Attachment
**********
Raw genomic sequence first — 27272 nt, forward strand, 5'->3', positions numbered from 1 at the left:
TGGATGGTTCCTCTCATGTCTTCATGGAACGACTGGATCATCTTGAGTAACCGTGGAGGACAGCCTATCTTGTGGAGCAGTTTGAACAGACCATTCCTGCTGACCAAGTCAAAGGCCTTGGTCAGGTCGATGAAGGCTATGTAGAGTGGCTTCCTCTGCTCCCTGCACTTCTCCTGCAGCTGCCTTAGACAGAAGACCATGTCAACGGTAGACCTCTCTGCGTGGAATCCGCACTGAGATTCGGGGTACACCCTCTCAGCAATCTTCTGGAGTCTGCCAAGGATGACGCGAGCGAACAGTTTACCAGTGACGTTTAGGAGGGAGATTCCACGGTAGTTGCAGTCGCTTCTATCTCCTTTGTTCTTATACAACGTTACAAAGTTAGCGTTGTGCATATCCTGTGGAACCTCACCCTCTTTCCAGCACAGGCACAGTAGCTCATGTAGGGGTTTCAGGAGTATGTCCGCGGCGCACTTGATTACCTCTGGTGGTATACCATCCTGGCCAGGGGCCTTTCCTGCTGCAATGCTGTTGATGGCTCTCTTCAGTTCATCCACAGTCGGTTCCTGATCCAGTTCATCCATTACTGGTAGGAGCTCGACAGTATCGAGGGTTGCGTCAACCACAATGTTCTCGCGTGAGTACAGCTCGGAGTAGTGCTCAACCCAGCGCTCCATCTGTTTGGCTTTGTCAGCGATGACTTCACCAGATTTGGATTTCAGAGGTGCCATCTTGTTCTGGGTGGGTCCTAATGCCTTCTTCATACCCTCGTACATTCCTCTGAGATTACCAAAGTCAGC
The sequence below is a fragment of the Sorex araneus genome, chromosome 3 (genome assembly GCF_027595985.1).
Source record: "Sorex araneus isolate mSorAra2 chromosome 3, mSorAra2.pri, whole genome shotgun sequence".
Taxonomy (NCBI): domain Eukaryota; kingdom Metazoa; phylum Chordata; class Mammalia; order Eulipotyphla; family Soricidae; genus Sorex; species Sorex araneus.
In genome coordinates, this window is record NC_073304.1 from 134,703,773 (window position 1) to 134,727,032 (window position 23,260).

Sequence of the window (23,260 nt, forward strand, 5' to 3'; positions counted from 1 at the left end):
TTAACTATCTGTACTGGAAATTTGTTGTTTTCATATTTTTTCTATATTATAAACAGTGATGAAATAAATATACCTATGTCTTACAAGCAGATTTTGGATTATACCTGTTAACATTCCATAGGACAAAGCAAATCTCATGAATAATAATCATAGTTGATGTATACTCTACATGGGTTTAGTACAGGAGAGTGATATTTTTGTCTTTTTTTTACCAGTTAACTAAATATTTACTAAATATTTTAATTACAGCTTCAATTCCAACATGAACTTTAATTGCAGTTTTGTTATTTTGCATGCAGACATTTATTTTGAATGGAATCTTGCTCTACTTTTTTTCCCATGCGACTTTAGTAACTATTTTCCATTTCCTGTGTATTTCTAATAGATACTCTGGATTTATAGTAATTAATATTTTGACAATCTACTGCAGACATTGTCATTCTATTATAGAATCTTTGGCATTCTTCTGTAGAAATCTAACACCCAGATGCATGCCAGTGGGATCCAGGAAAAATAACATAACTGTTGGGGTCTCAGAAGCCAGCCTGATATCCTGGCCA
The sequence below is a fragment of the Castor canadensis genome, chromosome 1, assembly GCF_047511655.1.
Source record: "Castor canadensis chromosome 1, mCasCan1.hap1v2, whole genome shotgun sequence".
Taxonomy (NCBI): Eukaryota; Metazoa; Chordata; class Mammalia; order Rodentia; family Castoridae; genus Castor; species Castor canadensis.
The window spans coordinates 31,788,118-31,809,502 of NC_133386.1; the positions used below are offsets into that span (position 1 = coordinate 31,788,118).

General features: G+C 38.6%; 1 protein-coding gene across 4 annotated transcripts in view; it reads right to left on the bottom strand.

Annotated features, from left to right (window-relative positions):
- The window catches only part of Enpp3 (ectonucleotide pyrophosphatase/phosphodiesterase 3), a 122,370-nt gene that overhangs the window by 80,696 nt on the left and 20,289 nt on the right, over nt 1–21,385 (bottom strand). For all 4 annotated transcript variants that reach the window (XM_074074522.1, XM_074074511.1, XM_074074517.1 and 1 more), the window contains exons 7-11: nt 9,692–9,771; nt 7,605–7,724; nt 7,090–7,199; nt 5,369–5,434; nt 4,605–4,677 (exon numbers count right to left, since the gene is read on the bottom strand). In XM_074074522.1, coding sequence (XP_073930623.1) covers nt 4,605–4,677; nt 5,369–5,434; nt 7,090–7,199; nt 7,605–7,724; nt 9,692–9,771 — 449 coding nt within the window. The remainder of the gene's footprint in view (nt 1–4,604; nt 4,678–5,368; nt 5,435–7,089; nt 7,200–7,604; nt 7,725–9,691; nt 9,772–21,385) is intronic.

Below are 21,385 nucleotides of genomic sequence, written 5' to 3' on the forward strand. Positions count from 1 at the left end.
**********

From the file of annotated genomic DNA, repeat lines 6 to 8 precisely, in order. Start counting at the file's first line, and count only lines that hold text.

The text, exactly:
In genome coordinates, this window is record NC_073304.1 from 134,703,773 (window position 1) to 134,727,032 (window position 23,260).

Sequence of the window (23,260 nt, forward strand, 5' to 3'; positions counted from 1 at the left end):
TTAACTATCTGTACTGGAAATTTGTTGTTTTCATATTTTTTCTATATTATAAACAGTGATGAAATAAATATACCTATGTCTTACAAGCAGATTTTGGATTATACCTGTTAACATTCCATAGGACAAAGCAAATCTCATGAATAATAATCATAGTTGATGTATACTCTACATGGGTTTAGTACAGGAGAGTGATATTTTTGTCTTTTTTTTACCAGTTAACTAAATATTTACTAAATATTTTAATTACAGCTTCAATTCCAACATGAACTTTAATTGCAGTTTTGTTATTTTGCATGCAGACATTTATTTTGAATGGAATCTTGCTCTACTTTTTTTCCCATGCGACTTTAGTAACTATTTTCCATTTCCTGTGTATTTCTAATAGATACTCTGGATTTATAGTAATTAATATTTTGACAATCTACTGCAGACATTGTCATTCTATTATAGAATCTTTGGCATTCTTCTGTAGAAATCTAACACCCAGATGCATGCCAGTGGGATCCAGGAAAAATAACATAACTGTTGGGGTCTCAGAAGCCAGCCTGATATCCTGGCCA